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Paul McCartney Biography And Visits

 

Paul McCartney's House at 20 Forthlin Road

 

Paul McCartney started his musical career in the Church, as a choir boy at St Barnabas in Penny Lane. Music in western Europe also started its career in the Church, confined there for long centuries following the collapse of the Roman Empire. Then largely through the influence of the popular art form of opera, music began to find a secular audience. Seventeenth and eighteenth century composers like Handel, Vivaldi, Haydn, Mozart, Rossini, Verdi and Berlioz all wrote church music, and they all also wrote for secular audiences. These composers represented the cross over point as music became an art form in its own right. Then into the eighteenth and nineteenth centuries technical advance allowed the production of reasonably priced musical instruments to a standard tuning. This led to the symphony orchestra at one end of the social scale, and the working class brass band at the other. Paul's paternal grandfather Joseph played in brass bands. Pianos were the first instrument to be mass produced when in 1800 Henry Maudsley developed a metal lathe for use in the manufacture of pianos. This instrument became the basic instrument of popular music. Paul McCartney's family in Liverpool had a piano, brought from the North End Music Stores, and many a sing song took place around it, with Paul's father Jim at the keyboard. Jim himself was a semi-professional pop musician in his younger days, leading dance bands called the Masked Melody Makers, and the Jim Mac Band.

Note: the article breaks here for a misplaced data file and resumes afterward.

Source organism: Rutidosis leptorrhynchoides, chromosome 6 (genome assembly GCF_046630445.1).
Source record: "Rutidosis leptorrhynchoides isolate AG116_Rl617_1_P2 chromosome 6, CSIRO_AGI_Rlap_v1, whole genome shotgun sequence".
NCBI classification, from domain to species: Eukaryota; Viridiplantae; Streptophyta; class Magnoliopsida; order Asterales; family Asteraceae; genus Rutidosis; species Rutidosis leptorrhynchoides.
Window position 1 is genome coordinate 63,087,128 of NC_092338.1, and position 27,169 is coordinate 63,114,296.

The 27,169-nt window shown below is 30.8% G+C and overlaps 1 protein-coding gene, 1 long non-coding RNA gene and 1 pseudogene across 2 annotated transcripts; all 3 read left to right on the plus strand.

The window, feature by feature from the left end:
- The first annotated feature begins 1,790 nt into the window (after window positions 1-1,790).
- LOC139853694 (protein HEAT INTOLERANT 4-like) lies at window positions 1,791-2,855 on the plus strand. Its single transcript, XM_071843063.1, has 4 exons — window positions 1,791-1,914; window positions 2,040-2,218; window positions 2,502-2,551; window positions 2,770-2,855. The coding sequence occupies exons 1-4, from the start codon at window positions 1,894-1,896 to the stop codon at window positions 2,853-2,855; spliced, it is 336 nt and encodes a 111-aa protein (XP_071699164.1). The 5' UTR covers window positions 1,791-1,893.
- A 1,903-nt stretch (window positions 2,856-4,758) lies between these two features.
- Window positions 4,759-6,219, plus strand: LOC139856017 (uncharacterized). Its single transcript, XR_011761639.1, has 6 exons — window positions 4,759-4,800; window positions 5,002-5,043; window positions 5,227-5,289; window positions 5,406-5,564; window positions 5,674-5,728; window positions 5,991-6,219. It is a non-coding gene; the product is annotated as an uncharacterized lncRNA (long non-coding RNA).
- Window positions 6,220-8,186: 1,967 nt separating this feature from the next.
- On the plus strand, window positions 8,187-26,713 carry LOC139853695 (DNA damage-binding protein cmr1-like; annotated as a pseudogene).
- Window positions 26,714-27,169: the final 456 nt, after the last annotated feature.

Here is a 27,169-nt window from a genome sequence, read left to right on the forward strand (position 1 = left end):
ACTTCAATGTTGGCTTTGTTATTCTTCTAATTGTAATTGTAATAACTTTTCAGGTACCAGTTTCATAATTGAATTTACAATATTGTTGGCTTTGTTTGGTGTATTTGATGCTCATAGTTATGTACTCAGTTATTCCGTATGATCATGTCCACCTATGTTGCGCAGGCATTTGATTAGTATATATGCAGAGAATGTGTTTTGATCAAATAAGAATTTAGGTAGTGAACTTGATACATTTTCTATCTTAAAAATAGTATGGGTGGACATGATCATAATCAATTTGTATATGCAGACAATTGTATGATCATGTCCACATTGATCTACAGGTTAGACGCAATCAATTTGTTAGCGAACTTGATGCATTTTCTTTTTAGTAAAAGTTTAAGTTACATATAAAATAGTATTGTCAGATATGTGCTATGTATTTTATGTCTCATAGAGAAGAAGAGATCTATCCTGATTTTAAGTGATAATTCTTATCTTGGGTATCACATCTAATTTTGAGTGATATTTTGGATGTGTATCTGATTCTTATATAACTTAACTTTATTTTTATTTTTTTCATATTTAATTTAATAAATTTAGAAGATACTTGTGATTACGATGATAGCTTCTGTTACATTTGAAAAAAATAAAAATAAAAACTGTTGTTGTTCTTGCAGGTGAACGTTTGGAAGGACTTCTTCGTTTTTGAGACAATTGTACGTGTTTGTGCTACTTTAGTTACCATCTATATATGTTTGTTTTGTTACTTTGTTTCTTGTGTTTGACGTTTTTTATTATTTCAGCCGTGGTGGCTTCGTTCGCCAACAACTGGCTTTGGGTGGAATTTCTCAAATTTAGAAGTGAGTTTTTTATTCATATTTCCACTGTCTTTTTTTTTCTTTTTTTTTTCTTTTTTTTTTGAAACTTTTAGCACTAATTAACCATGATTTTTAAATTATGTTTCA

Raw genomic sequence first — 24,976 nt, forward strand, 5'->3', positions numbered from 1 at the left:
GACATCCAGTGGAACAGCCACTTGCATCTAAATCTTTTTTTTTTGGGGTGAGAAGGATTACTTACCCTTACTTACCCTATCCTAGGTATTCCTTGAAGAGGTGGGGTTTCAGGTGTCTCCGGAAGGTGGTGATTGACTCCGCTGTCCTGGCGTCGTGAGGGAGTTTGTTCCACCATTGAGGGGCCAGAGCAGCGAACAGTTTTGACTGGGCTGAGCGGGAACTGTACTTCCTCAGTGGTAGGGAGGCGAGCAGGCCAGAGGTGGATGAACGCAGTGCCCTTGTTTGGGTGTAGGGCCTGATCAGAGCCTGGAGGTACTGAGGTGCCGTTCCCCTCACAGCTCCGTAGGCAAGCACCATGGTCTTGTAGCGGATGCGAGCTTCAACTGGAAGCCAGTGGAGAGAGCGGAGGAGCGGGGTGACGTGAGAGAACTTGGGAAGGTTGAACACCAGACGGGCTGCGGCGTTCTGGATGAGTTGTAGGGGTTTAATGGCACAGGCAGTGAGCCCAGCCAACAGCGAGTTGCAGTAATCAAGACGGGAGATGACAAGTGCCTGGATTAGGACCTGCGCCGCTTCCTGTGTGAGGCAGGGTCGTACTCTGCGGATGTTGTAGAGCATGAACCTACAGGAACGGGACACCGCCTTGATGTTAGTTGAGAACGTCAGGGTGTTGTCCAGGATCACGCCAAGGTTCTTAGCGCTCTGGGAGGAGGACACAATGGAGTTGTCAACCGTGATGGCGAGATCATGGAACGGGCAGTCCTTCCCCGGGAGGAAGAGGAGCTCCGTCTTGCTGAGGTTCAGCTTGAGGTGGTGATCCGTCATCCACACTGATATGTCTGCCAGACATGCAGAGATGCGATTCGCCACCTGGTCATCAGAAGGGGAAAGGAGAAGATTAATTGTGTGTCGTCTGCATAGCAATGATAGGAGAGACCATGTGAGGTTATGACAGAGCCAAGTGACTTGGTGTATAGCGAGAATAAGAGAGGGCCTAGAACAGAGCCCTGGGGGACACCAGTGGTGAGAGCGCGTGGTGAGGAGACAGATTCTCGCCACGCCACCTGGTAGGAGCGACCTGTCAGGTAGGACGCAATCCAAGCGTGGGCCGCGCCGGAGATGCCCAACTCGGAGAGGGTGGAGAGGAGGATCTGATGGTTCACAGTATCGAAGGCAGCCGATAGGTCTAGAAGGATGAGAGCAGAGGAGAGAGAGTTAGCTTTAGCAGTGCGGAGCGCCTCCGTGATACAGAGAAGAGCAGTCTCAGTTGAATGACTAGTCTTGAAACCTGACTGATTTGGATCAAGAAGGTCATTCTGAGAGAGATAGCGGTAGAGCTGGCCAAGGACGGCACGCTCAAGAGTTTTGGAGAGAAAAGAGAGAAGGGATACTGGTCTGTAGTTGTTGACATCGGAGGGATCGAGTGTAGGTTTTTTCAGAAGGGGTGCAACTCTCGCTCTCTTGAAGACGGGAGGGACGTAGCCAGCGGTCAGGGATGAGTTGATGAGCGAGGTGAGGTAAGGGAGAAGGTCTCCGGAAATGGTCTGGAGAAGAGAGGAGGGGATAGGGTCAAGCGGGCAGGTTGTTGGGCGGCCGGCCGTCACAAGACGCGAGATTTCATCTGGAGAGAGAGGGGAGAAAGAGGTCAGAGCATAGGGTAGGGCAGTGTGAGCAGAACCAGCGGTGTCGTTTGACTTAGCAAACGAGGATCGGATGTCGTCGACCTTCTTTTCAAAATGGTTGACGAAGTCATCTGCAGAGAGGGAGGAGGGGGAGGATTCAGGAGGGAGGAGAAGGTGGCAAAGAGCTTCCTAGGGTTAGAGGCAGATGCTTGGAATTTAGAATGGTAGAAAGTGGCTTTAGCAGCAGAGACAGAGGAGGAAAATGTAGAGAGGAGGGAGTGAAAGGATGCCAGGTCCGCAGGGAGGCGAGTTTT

Penny Lane